Senate Bill 300 was an omnibus criminal justice reform bill passed last year. One of its provisions presumptively decriminalizes most violations of local ordinances. In this post, I’ll address some of the questions that have arisen about that provision.
2020 has so far seen several court opinions addressing racial discrimination in criminal cases in one way or another. A majority of the U.S. Supreme Court in Ramos v. Louisiana, 590 U.S. ___ (2020), struck down Louisiana’s practice of allowing non-unanimous jury verdicts, pointing to the law’s racist origins (Emily Coward blogged about the decision here). In State v. Bennett, ___ N.C. ___, 843 S.E.2d 222 (June 5, 2020) and State v. Hobbs, ___ N.C. ___, 841 S.E.2d 492 (May 1, 2020), the North Carolina Supreme Court sent back Batson claims for merits hearings at the trial court (before those decisions, Emily discussed the cases in part here). In State v. Copley, 374 N.C. 224 (April 3, 2020), the N.C. Supreme Court grappled with the issue of race in closing argument (Emily also wrote about the Court of Appeals opinion in that case here). Additionally, the court recently ruled in favor of two capital defendants in the Racial Justice Act litigation. See State v. Ramseur, ___ N.C. ___, 843 S.E.2d 106 (June 5, 2020) (holding repeal of RJA was unconstitutional as an ex post facto violation and granting evidentiary hearing on the merits of claims) and State v. Burke, ___ N.C. ___, 843 S.E.2d 246 (June 5, 2020) (same).
Turning to policing, the Court of Appeals recently weighed in on civil liability and the police, with a divided panel finding excessive force claims against the officer could proceed and affirming the trial court. See Bartley v. City of High Point, ___ N.C. App. ___, ___ S.E.2d ___ (July 7, 2020). Although the case did not involve allegations of racial bias, it focused on immunity issues that are common in such cases. At the Fourth Circuit, two recent decisions directly addressed issues of race and policing. The first case involved the denial of qualified immunity for officers involved in the fatal shooting of a black suspect; the second dealt with warrantless pedestrian stops. Both cases raise interesting and relevant concerns in the conversation on racial justice and police reform. The excessive force case is Estate of Wayne A. Jones v. City of Martinsburg, 961 F.3d 661 (June 9, 2020) and the warrantless stop case is U.S. v. Curry, ___ F.3d ___, 2020 WL 3980362 (July 15, 2020) (en banc). Today’s post examines the excessive force decision.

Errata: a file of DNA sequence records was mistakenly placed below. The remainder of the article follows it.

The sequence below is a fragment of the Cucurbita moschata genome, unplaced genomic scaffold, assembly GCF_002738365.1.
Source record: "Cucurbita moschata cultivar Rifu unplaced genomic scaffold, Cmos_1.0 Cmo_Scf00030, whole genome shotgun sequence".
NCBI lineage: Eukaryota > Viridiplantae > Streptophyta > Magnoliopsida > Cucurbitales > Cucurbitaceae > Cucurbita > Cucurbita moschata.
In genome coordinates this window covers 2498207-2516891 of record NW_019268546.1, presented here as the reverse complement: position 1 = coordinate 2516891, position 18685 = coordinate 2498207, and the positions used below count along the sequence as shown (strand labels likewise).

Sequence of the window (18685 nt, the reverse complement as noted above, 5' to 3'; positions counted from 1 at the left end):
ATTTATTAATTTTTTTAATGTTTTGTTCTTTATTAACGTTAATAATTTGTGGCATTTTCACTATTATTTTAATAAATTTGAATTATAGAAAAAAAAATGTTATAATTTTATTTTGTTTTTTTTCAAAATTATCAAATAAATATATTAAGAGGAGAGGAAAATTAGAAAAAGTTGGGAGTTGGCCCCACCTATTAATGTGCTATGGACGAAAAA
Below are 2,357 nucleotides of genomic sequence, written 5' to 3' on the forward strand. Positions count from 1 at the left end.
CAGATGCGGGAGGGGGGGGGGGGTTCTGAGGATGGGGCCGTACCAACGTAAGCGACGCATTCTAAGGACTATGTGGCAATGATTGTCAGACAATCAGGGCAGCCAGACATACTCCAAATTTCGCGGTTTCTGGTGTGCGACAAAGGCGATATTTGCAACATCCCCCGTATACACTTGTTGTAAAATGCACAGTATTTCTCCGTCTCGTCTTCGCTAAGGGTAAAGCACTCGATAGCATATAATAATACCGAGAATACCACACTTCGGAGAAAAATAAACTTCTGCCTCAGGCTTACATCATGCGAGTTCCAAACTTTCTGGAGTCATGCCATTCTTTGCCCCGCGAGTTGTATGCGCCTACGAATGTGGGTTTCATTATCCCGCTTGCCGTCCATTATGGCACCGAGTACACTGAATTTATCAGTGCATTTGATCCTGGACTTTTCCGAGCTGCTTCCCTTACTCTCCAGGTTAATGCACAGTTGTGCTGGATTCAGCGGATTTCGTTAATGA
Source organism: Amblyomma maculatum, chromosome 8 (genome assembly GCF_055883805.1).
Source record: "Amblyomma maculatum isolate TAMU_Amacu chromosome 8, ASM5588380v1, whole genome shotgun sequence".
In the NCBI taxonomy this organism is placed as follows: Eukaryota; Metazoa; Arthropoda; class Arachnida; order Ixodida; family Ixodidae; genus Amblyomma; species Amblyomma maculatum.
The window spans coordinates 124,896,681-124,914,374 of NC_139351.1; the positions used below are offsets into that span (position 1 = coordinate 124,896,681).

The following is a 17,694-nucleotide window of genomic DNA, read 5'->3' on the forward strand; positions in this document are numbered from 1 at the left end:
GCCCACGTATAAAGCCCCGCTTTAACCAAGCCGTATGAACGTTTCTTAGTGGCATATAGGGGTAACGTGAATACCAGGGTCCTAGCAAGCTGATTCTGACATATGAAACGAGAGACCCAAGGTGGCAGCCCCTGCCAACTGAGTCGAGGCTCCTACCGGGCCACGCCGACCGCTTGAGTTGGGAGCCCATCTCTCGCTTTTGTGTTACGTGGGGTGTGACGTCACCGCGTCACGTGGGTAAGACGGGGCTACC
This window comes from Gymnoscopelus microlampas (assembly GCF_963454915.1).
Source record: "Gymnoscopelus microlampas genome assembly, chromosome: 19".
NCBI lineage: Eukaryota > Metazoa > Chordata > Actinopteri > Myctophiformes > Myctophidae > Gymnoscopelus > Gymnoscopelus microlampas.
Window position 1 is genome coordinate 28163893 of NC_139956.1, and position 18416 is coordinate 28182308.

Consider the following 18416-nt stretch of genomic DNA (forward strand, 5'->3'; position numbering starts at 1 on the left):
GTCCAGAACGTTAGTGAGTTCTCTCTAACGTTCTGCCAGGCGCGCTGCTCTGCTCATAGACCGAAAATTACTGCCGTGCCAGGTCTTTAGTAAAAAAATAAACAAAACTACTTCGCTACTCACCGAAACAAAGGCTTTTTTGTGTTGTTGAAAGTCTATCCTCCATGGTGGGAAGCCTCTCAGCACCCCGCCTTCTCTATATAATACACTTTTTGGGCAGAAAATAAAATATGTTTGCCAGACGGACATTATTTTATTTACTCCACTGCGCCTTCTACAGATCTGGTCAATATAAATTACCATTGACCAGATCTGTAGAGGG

Advocates of criminal justice reform have called for numerous policy changes in recent years, including raising the age of juvenile jurisdiction, eliminating or reducing reliance on money bail, decreasing monetary penalties for poor defendants, ending license revocations as a sanction for failing to appear for court or pay monies owed, and abandoning mandatory minimum sentencing. Many have also advocated for a re-examination of the role of the prosecutor, suggesting that prosecutors could better channel their power and discretion to lessen racial disparities, reduce recidivism, rehabilitate offenders, and cut rates of incarceration. Two reports published last December focus on this re-envisioned prosecutorial function. The first, 21 Principles for the 21st Century Prosecutor, suggests practical steps that prosecutors can take to reduce incarceration and increase fairness. The second, Prosecutorial Attitudes, Perspectives, and Priorities: Insights from the Inside, explores what prosecutors in four prosecutorial districts think about definitions of success, office priorities, community engagement, and racial disparities.